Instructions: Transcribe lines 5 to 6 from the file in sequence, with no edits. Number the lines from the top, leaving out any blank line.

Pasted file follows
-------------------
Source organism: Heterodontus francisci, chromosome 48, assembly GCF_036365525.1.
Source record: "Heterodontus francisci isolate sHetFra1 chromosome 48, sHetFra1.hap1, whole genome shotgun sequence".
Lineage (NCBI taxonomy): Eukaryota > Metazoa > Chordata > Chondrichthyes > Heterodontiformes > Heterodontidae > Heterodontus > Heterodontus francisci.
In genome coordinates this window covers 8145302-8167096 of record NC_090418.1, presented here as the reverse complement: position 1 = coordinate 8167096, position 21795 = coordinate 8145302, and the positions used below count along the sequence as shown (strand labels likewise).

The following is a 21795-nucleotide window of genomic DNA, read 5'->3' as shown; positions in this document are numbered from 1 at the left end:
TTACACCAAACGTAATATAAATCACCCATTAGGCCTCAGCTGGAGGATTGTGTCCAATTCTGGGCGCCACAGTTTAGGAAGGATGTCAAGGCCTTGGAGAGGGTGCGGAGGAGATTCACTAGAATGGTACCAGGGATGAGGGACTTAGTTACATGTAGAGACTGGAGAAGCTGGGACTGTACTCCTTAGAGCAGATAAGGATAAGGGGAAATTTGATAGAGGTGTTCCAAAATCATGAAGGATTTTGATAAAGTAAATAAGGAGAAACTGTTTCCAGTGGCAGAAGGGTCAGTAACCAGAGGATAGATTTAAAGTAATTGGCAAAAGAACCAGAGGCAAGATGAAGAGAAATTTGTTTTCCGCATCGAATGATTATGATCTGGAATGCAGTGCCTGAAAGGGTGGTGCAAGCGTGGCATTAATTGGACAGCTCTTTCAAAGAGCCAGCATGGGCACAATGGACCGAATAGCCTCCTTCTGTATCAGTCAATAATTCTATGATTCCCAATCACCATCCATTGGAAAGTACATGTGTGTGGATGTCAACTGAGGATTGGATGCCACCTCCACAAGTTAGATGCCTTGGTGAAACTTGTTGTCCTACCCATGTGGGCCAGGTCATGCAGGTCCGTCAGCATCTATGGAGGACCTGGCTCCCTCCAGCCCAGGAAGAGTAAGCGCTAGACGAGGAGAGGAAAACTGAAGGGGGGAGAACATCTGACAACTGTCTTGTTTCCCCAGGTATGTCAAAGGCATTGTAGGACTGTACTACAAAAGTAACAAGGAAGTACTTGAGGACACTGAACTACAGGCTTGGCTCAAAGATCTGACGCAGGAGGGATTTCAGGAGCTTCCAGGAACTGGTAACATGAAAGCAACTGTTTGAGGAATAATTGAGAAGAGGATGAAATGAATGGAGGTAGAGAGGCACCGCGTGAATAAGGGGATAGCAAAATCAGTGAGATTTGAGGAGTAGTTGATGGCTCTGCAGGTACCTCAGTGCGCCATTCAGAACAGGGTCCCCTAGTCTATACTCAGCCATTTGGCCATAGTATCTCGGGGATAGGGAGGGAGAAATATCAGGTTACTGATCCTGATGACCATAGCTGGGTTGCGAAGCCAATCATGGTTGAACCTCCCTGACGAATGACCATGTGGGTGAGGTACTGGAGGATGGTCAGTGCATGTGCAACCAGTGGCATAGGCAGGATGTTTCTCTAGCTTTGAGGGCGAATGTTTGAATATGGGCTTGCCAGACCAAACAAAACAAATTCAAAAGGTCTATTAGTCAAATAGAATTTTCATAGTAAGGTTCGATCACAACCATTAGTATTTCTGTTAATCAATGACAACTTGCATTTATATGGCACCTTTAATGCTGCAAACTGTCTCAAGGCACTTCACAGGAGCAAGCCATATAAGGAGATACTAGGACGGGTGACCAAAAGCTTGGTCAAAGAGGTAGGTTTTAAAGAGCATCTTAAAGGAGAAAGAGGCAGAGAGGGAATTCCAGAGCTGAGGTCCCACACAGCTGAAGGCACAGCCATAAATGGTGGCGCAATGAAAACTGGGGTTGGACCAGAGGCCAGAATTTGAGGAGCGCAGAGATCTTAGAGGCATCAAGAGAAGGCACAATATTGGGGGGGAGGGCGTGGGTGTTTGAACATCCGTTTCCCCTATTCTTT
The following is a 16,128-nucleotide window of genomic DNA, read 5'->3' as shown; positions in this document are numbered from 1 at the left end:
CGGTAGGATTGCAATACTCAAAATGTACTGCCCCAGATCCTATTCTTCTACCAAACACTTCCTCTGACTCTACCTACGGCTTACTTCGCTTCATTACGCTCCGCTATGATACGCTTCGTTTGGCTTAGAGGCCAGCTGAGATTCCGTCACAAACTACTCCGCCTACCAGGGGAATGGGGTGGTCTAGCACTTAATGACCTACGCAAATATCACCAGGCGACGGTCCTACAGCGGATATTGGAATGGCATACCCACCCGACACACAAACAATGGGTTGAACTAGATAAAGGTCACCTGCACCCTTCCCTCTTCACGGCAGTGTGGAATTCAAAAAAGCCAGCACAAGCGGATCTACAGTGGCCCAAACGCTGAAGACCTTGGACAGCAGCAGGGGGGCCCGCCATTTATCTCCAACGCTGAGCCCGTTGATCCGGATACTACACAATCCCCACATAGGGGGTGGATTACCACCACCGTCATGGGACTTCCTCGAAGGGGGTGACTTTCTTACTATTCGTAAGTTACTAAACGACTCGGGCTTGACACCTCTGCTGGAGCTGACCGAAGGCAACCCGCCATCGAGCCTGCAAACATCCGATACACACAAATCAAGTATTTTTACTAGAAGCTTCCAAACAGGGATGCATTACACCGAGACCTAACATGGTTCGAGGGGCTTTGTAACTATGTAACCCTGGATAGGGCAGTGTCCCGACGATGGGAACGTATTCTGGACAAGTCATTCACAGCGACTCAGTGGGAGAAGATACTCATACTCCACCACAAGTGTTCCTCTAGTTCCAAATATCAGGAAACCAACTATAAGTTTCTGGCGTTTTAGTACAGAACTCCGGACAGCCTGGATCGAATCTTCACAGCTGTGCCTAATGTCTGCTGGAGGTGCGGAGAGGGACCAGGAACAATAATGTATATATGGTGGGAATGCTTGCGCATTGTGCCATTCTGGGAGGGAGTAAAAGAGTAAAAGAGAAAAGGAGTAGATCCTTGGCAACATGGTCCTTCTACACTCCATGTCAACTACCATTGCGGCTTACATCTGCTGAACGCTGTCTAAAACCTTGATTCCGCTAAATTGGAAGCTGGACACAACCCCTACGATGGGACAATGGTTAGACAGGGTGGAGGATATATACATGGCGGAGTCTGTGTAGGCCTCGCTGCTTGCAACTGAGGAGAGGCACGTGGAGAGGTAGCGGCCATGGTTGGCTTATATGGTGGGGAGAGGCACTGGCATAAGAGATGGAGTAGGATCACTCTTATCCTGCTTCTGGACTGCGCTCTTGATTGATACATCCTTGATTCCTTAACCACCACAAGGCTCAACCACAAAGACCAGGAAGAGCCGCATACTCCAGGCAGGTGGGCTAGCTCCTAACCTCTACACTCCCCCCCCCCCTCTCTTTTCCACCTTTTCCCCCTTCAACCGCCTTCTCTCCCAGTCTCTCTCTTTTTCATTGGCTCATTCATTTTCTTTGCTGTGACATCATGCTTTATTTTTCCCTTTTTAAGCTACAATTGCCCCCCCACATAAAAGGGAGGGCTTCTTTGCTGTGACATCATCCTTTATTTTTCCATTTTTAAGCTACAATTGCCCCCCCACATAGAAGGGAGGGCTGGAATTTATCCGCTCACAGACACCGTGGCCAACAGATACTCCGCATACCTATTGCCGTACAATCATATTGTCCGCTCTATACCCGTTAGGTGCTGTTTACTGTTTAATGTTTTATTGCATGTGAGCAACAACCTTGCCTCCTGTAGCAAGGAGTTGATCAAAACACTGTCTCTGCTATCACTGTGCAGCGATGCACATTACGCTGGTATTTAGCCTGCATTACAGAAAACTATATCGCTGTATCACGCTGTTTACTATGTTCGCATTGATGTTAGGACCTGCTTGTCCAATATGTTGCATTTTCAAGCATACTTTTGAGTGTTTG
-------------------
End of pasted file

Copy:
The following is a 21795-nucleotide window of genomic DNA, read 5'->3' as shown; positions in this document are numbered from 1 at the left end:
TTACACCAAACGTAATATAAATCACCCATTAGGCCTCAGCTGGAGGATTGTGTCCAATTCTGGGCGCCACAGTTTAGGAAGGATGTCAAGGCCTTGGAGAGGGTGCGGAGGAGATTCACTAGAATGGTACCAGGGATGAGGGACTTAGTTACATGTAGAGACTGGAGAAGCTGGGACTGTACTCCTTAGAGCAGATAAGGATAAGGGGAAATTTGATAGAGGTGTTCCAAAATCATGAAGGATTTTGATAAAGTAAATAAGGAGAAACTGTTTCCAGTGGCAGAAGGGTCAGTAACCAGAGGATAGATTTAAAGTAATTGGCAAAAGAACCAGAGGCAAGATGAAGAGAAATTTGTTTTCCGCATCGAATGATTATGATCTGGAATGCAGTGCCTGAAAGGGTGGTGCAAGCGTGGCATTAATTGGACAGCTCTTTCAAAGAGCCAGCATGGGCACAATGGACCGAATAGCCTCCTTCTGTATCAGTCAATAATTCTATGATTCCCAATCACCATCCATTGGAAAGTACATGTGTGTGGATGTCAACTGAGGATTGGATGCCACCTCCACAAGTTAGATGCCTTGGTGAAACTTGTTGTCCTACCCATGTGGGCCAGGTCATGCAGGTCCGTCAGCATCTATGGAGGACCTGGCTCCCTCCAGCCCAGGAAGAGTAAGCGCTAGACGAGGAGAGGAAAACTGAAGGGGGGAGAACATCTGACAACTGTCTTGTTTCCCCAGGTATGTCAAAGGCATTGTAGGACTGTACTACAAAAGTAACAAGGAAGTACTTGAGGACACTGAACTACAGGCTTGGCTCAAAGATCTGACGCAGGAGGGATTTCAGGAGCTTCCAGGAACTGGTAACATGAAAGCAACTGTTTGAGGAATAATTGAGAAGAGGATGAAATGAATGGAGGTAGAGAGGCACCGCGTGAATAAGGGGATAGCAAAATCAGTGAGATTTGAGGAGTAGTTGATGGCTCTGCAGGTACCTCAGTGCGCCATTCAGAACAGGGTCCCCTAGTCTATACTCAGCCATTTGGCCATAGTATCTCGGGGATAGGGAGGGAGAAATATCAGGTTACTGATCCTGATGACCATAGCTGGGTTGCGAAGCCAATCATGGTTGAACCTCCCTGACGAATGACCATGTGGGTGAGGTACTGGAGGATGGTCAGTGCATGTGCAACCAGTGGCATAGGCAGGATGTTTCTCTAGCTTTGAGGGCGAATGTTTGAATATGGGCTTGCCAGACCAAACAAAACAAATTCAAAAGGTCTATTAGTCAAATAGAATTTTCATAGTAAGGTTCGATCACAACCATTAGTATTTCTGTTAATCAATGACAACTTGCATTTATATGGCACCTTTAATGCTGCAAACTGTCTCAAGGCACTTCACAGGAGCAAGCCATATAAGGAGATACTAGGACGGGTGACCAAAAGCTTGGTCAAAGAGGTAGGTTTTAAAGAGCATCTTAAAGGAGAAAGAGGCAGAGAGGGAATTCCAGAGCTGAGGTCCCACACAGCTGAAGGCACAGCCATAAATGGTGGCGCAATGAAAACTGGGGTTGGACCAGAGGCCAGAATTTGAGGAGCGCAGAGATCTTAGAGGCATCAAGAGAAGGCACAATATTGGGGGGGAGGGCGTGGGTGTTTGAACATCCGTTTCCCCTATTCTTT